Plans and Design and Access Statements submitted with Planning Applications are expected to indicate how the needs of users and the associated design standards will be met. For residential developments the level of detail required is significant; internal layouts must be shown and relevant services indicated.
Design and Access Statements
The purpose of a Design and Access Statement is to explain how the proposals have evolved and their suitability for the site. The Statement is an opportunity for the developers and designers to demonstrate their commitment to sustainable, inclusive and accessible design and how the proposed spatial framework satisfies regional and local planning policies, will facilitate compliance with Building Regulations and demonstrates best practice. The Design and Access Statement is a useful design and appraisal tool and should continue to develop as the design is refined and will provide an essential companion document to the plans, describing features that are not evident on plan and provisions that will be of importance to future managers and occupiers.
Since 25 June 2013 Design and Access statements are only statutorily required for:
major developments; and
where any part of the development is in a conservation area and provides one or more dwelling houses; or where the floorspace created by the development is 100sqm or more.
Article 4 of the Town and Country Planning (Development Management Procedure) (England) (Amendment) Order 2013 provides further details.
Whether statutorily required or not, at the planning stage the Design and Access Statement should clearly demonstrate the applicant's approach to inclusion and show how all potential users, taking into account ability, age and gender differences approach and enter the site, move around the site, enter and circulate the buildings and use their facilities.
It is recommended that applicants create a narrative text, adopting a sequential journey to, through and out of the proposed development; describing the provisions made, the constraints that maybe unavoidable and what measures have been taken to overcome them.
It is recommended that a marked-up plan at an appropriate scale, including sections showing relevant gradients and any changes in level, is submitted with the Access Statement. The statement should give details of any national standards used, e.g. BS8300: 2009 and Inclusive Mobility (outdoor pedestrian guidelines), and in the case of residential development, Lifetime Homes and Wheelchair Housing Standards.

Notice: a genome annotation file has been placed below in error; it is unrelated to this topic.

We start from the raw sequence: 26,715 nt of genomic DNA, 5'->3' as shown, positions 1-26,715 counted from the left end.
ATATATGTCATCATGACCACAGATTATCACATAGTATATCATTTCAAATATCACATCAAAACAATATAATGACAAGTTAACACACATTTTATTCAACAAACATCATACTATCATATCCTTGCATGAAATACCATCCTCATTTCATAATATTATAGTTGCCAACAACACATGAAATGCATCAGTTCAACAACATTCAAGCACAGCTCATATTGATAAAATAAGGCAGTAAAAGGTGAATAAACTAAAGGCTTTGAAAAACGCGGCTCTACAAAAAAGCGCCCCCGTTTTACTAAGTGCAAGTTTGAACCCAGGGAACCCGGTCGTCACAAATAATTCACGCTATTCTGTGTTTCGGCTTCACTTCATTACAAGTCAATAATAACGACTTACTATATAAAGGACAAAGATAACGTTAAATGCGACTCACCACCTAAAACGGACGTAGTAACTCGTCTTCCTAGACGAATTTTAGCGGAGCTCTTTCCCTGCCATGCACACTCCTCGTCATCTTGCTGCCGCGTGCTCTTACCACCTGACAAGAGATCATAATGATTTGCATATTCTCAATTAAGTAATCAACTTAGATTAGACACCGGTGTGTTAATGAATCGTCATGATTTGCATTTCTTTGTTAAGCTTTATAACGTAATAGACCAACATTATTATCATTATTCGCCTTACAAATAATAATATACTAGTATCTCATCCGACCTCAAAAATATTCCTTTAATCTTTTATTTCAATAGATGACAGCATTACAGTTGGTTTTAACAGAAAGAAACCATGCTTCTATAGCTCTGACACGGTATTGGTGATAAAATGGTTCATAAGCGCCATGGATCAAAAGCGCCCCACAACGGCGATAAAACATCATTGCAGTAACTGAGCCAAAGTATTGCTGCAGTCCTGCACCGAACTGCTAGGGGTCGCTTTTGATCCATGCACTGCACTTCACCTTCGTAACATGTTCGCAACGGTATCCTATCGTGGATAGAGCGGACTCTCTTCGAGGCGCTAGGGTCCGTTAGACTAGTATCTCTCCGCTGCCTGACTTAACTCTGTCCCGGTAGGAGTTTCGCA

For major schemes applicants are advised to appoint an appropriately skilled and independent access consultant to work with designers and the project team through to completion of the project.
The applicant would also be advised at this stage to consider the implications of the Equalities Act 2010, to ensure that the design and management of the scheme uphold the spirit of the Act and mitigate the chances of any legal challenge.
In any event Design and Access Statements should describe:
- the design principles and concepts that have been applied to the development;
the steps taken to appraise the context of the development and how the design of the development takes that context into account;
how policies relating to access in relevant local development documents have been taken into account;
what, if any, consultation has been undertaken on issues relating to access to the development and what account has been taken of the outcome of any such consultation; and
how specific issues which might affect access to the development have been addressed.
Further guidance is provided by CABE (now the Design Council).
Also of value is the Department for Communities and Local Government "Planning and Access for Disabled People: A Good Practice Guide".